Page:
Brain dynamics underlying training-induced improvement in suppressing inappropriate action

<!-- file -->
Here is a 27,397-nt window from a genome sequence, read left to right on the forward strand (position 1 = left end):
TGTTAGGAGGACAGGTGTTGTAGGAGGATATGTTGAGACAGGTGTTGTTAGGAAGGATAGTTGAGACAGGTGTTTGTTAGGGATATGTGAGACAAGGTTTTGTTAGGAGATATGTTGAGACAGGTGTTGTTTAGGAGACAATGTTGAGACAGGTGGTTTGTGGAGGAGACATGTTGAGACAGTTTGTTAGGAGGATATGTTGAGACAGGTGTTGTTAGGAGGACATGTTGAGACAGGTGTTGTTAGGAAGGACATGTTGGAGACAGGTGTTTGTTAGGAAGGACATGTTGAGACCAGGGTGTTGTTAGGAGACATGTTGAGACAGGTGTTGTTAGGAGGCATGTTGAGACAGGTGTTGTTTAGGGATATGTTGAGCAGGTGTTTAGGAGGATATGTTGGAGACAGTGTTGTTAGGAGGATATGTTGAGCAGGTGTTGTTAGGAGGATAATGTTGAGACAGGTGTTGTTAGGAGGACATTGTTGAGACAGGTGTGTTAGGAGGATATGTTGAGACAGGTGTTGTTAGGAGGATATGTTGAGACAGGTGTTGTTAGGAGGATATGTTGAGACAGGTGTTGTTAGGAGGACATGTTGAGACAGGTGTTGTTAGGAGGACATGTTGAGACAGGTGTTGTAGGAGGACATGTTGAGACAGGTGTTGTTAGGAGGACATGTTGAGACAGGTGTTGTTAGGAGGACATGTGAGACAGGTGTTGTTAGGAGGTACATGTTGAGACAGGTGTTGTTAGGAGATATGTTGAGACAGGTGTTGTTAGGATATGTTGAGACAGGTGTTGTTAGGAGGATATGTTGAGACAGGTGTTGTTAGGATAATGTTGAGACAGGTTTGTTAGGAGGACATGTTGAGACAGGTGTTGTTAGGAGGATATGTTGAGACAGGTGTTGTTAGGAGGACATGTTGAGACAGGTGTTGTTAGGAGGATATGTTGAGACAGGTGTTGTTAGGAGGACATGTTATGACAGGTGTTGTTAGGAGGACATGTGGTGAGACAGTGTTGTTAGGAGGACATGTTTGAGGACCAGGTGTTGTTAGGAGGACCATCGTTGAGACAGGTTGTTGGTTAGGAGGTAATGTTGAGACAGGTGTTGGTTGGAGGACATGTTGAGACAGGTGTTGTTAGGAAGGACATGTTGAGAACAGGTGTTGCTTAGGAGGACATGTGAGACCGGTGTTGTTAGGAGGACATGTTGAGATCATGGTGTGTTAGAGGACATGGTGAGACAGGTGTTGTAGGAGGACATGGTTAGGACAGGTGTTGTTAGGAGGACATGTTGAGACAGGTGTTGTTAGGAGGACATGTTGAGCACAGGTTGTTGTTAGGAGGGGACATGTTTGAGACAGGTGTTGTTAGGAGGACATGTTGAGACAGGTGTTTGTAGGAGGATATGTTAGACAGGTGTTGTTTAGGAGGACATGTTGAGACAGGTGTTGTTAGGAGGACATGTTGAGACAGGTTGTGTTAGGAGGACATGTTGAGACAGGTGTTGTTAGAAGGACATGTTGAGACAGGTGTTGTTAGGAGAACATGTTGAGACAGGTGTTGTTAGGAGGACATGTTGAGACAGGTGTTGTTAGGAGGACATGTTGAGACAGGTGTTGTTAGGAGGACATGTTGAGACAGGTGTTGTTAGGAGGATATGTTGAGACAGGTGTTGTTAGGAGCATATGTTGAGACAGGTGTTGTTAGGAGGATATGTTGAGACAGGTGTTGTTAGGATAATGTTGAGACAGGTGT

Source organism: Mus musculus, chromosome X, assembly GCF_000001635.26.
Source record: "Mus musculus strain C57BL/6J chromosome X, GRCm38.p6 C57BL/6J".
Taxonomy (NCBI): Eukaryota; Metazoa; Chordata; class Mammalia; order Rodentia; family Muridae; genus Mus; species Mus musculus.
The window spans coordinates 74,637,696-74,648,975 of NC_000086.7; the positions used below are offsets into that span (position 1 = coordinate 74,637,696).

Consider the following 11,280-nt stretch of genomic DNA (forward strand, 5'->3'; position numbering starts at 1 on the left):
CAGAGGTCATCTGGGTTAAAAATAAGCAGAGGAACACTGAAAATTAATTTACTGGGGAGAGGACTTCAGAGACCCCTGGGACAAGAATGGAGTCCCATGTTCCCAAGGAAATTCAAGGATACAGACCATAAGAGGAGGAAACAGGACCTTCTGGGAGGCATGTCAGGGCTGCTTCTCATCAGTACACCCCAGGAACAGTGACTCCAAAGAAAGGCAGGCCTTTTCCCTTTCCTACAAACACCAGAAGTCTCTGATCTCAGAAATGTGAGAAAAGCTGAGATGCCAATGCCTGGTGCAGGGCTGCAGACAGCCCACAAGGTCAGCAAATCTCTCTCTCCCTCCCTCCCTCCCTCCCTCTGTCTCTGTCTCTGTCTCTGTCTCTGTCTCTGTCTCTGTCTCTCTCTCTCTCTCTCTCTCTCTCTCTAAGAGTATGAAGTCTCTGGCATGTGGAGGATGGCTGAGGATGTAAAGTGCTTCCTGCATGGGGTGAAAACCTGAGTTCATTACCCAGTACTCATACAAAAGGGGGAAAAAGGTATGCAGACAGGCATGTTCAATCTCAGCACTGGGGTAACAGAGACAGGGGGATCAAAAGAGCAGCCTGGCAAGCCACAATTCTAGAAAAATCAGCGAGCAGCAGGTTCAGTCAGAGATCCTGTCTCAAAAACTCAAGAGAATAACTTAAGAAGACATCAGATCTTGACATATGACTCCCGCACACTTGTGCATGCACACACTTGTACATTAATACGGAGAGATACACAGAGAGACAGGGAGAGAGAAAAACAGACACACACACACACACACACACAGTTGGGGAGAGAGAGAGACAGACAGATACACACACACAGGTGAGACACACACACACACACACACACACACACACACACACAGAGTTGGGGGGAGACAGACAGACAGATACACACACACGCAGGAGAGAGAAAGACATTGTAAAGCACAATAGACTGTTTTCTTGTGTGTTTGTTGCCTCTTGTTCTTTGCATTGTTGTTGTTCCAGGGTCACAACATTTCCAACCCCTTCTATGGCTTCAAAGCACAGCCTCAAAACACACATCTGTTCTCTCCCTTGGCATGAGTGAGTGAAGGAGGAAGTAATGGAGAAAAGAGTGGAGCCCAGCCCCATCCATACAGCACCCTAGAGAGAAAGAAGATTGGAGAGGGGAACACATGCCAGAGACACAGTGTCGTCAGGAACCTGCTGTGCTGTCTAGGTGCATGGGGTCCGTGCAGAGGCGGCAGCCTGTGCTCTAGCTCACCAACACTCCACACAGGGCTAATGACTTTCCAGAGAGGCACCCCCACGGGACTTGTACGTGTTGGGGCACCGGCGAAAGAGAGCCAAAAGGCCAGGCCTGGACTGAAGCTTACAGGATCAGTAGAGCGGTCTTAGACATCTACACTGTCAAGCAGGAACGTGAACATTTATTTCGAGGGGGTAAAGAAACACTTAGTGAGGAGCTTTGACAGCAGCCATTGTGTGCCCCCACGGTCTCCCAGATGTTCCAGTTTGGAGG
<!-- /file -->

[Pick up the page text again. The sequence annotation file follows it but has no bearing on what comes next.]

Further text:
Inhibitory control, a core component of executive functions, refers to our ability to suppress intended or ongoing cognitive or motor processes. Mostly based on Go/NoGo paradigms, a considerable amount of literature reports that inhibitory control of responses to "NoGo" stimuli is mediated by top-down mechanisms manifesting ∼200 ms after stimulus onset within frontoparietal networks. However, whether inhibitory functions in humans can be trained and the supporting neurophysiological mechanisms remain unresolved. We addressed these issues by contrasting auditory evoked potentials (AEPs) to left-lateralized "Go" and right NoGo stimuli recorded at the beginning versus the end of 30 min of active auditory spatial Go/NoGo training, as well as during passive listening of the same stimuli before versus after the training session, generating two separate 2 × 2 within-subject designs. Training improved Go/NoGo proficiency. Response times to Go stimuli decreased. During active training, AEPs to NoGo, but not Go, stimuli modulated topographically with training 61-104 ms after stimulus onset, indicative of changes in the underlying brain network. Source estimations revealed that this modulation followed from decreased activity within left parietal cortices, which in turn predicted the extent of behavioral improvement. During passive listening, in contrast, effects were limited to topographic modulations of AEPs in response to Go stimuli over the 31-81 ms interval, mediated by decreased right anterior temporoparietal activity. We discuss our results in terms of the development of an automatic and bottom-up form of inhibitory control with training and a differential effect of Go/NoGo training during active executive control versus passive listening conditions.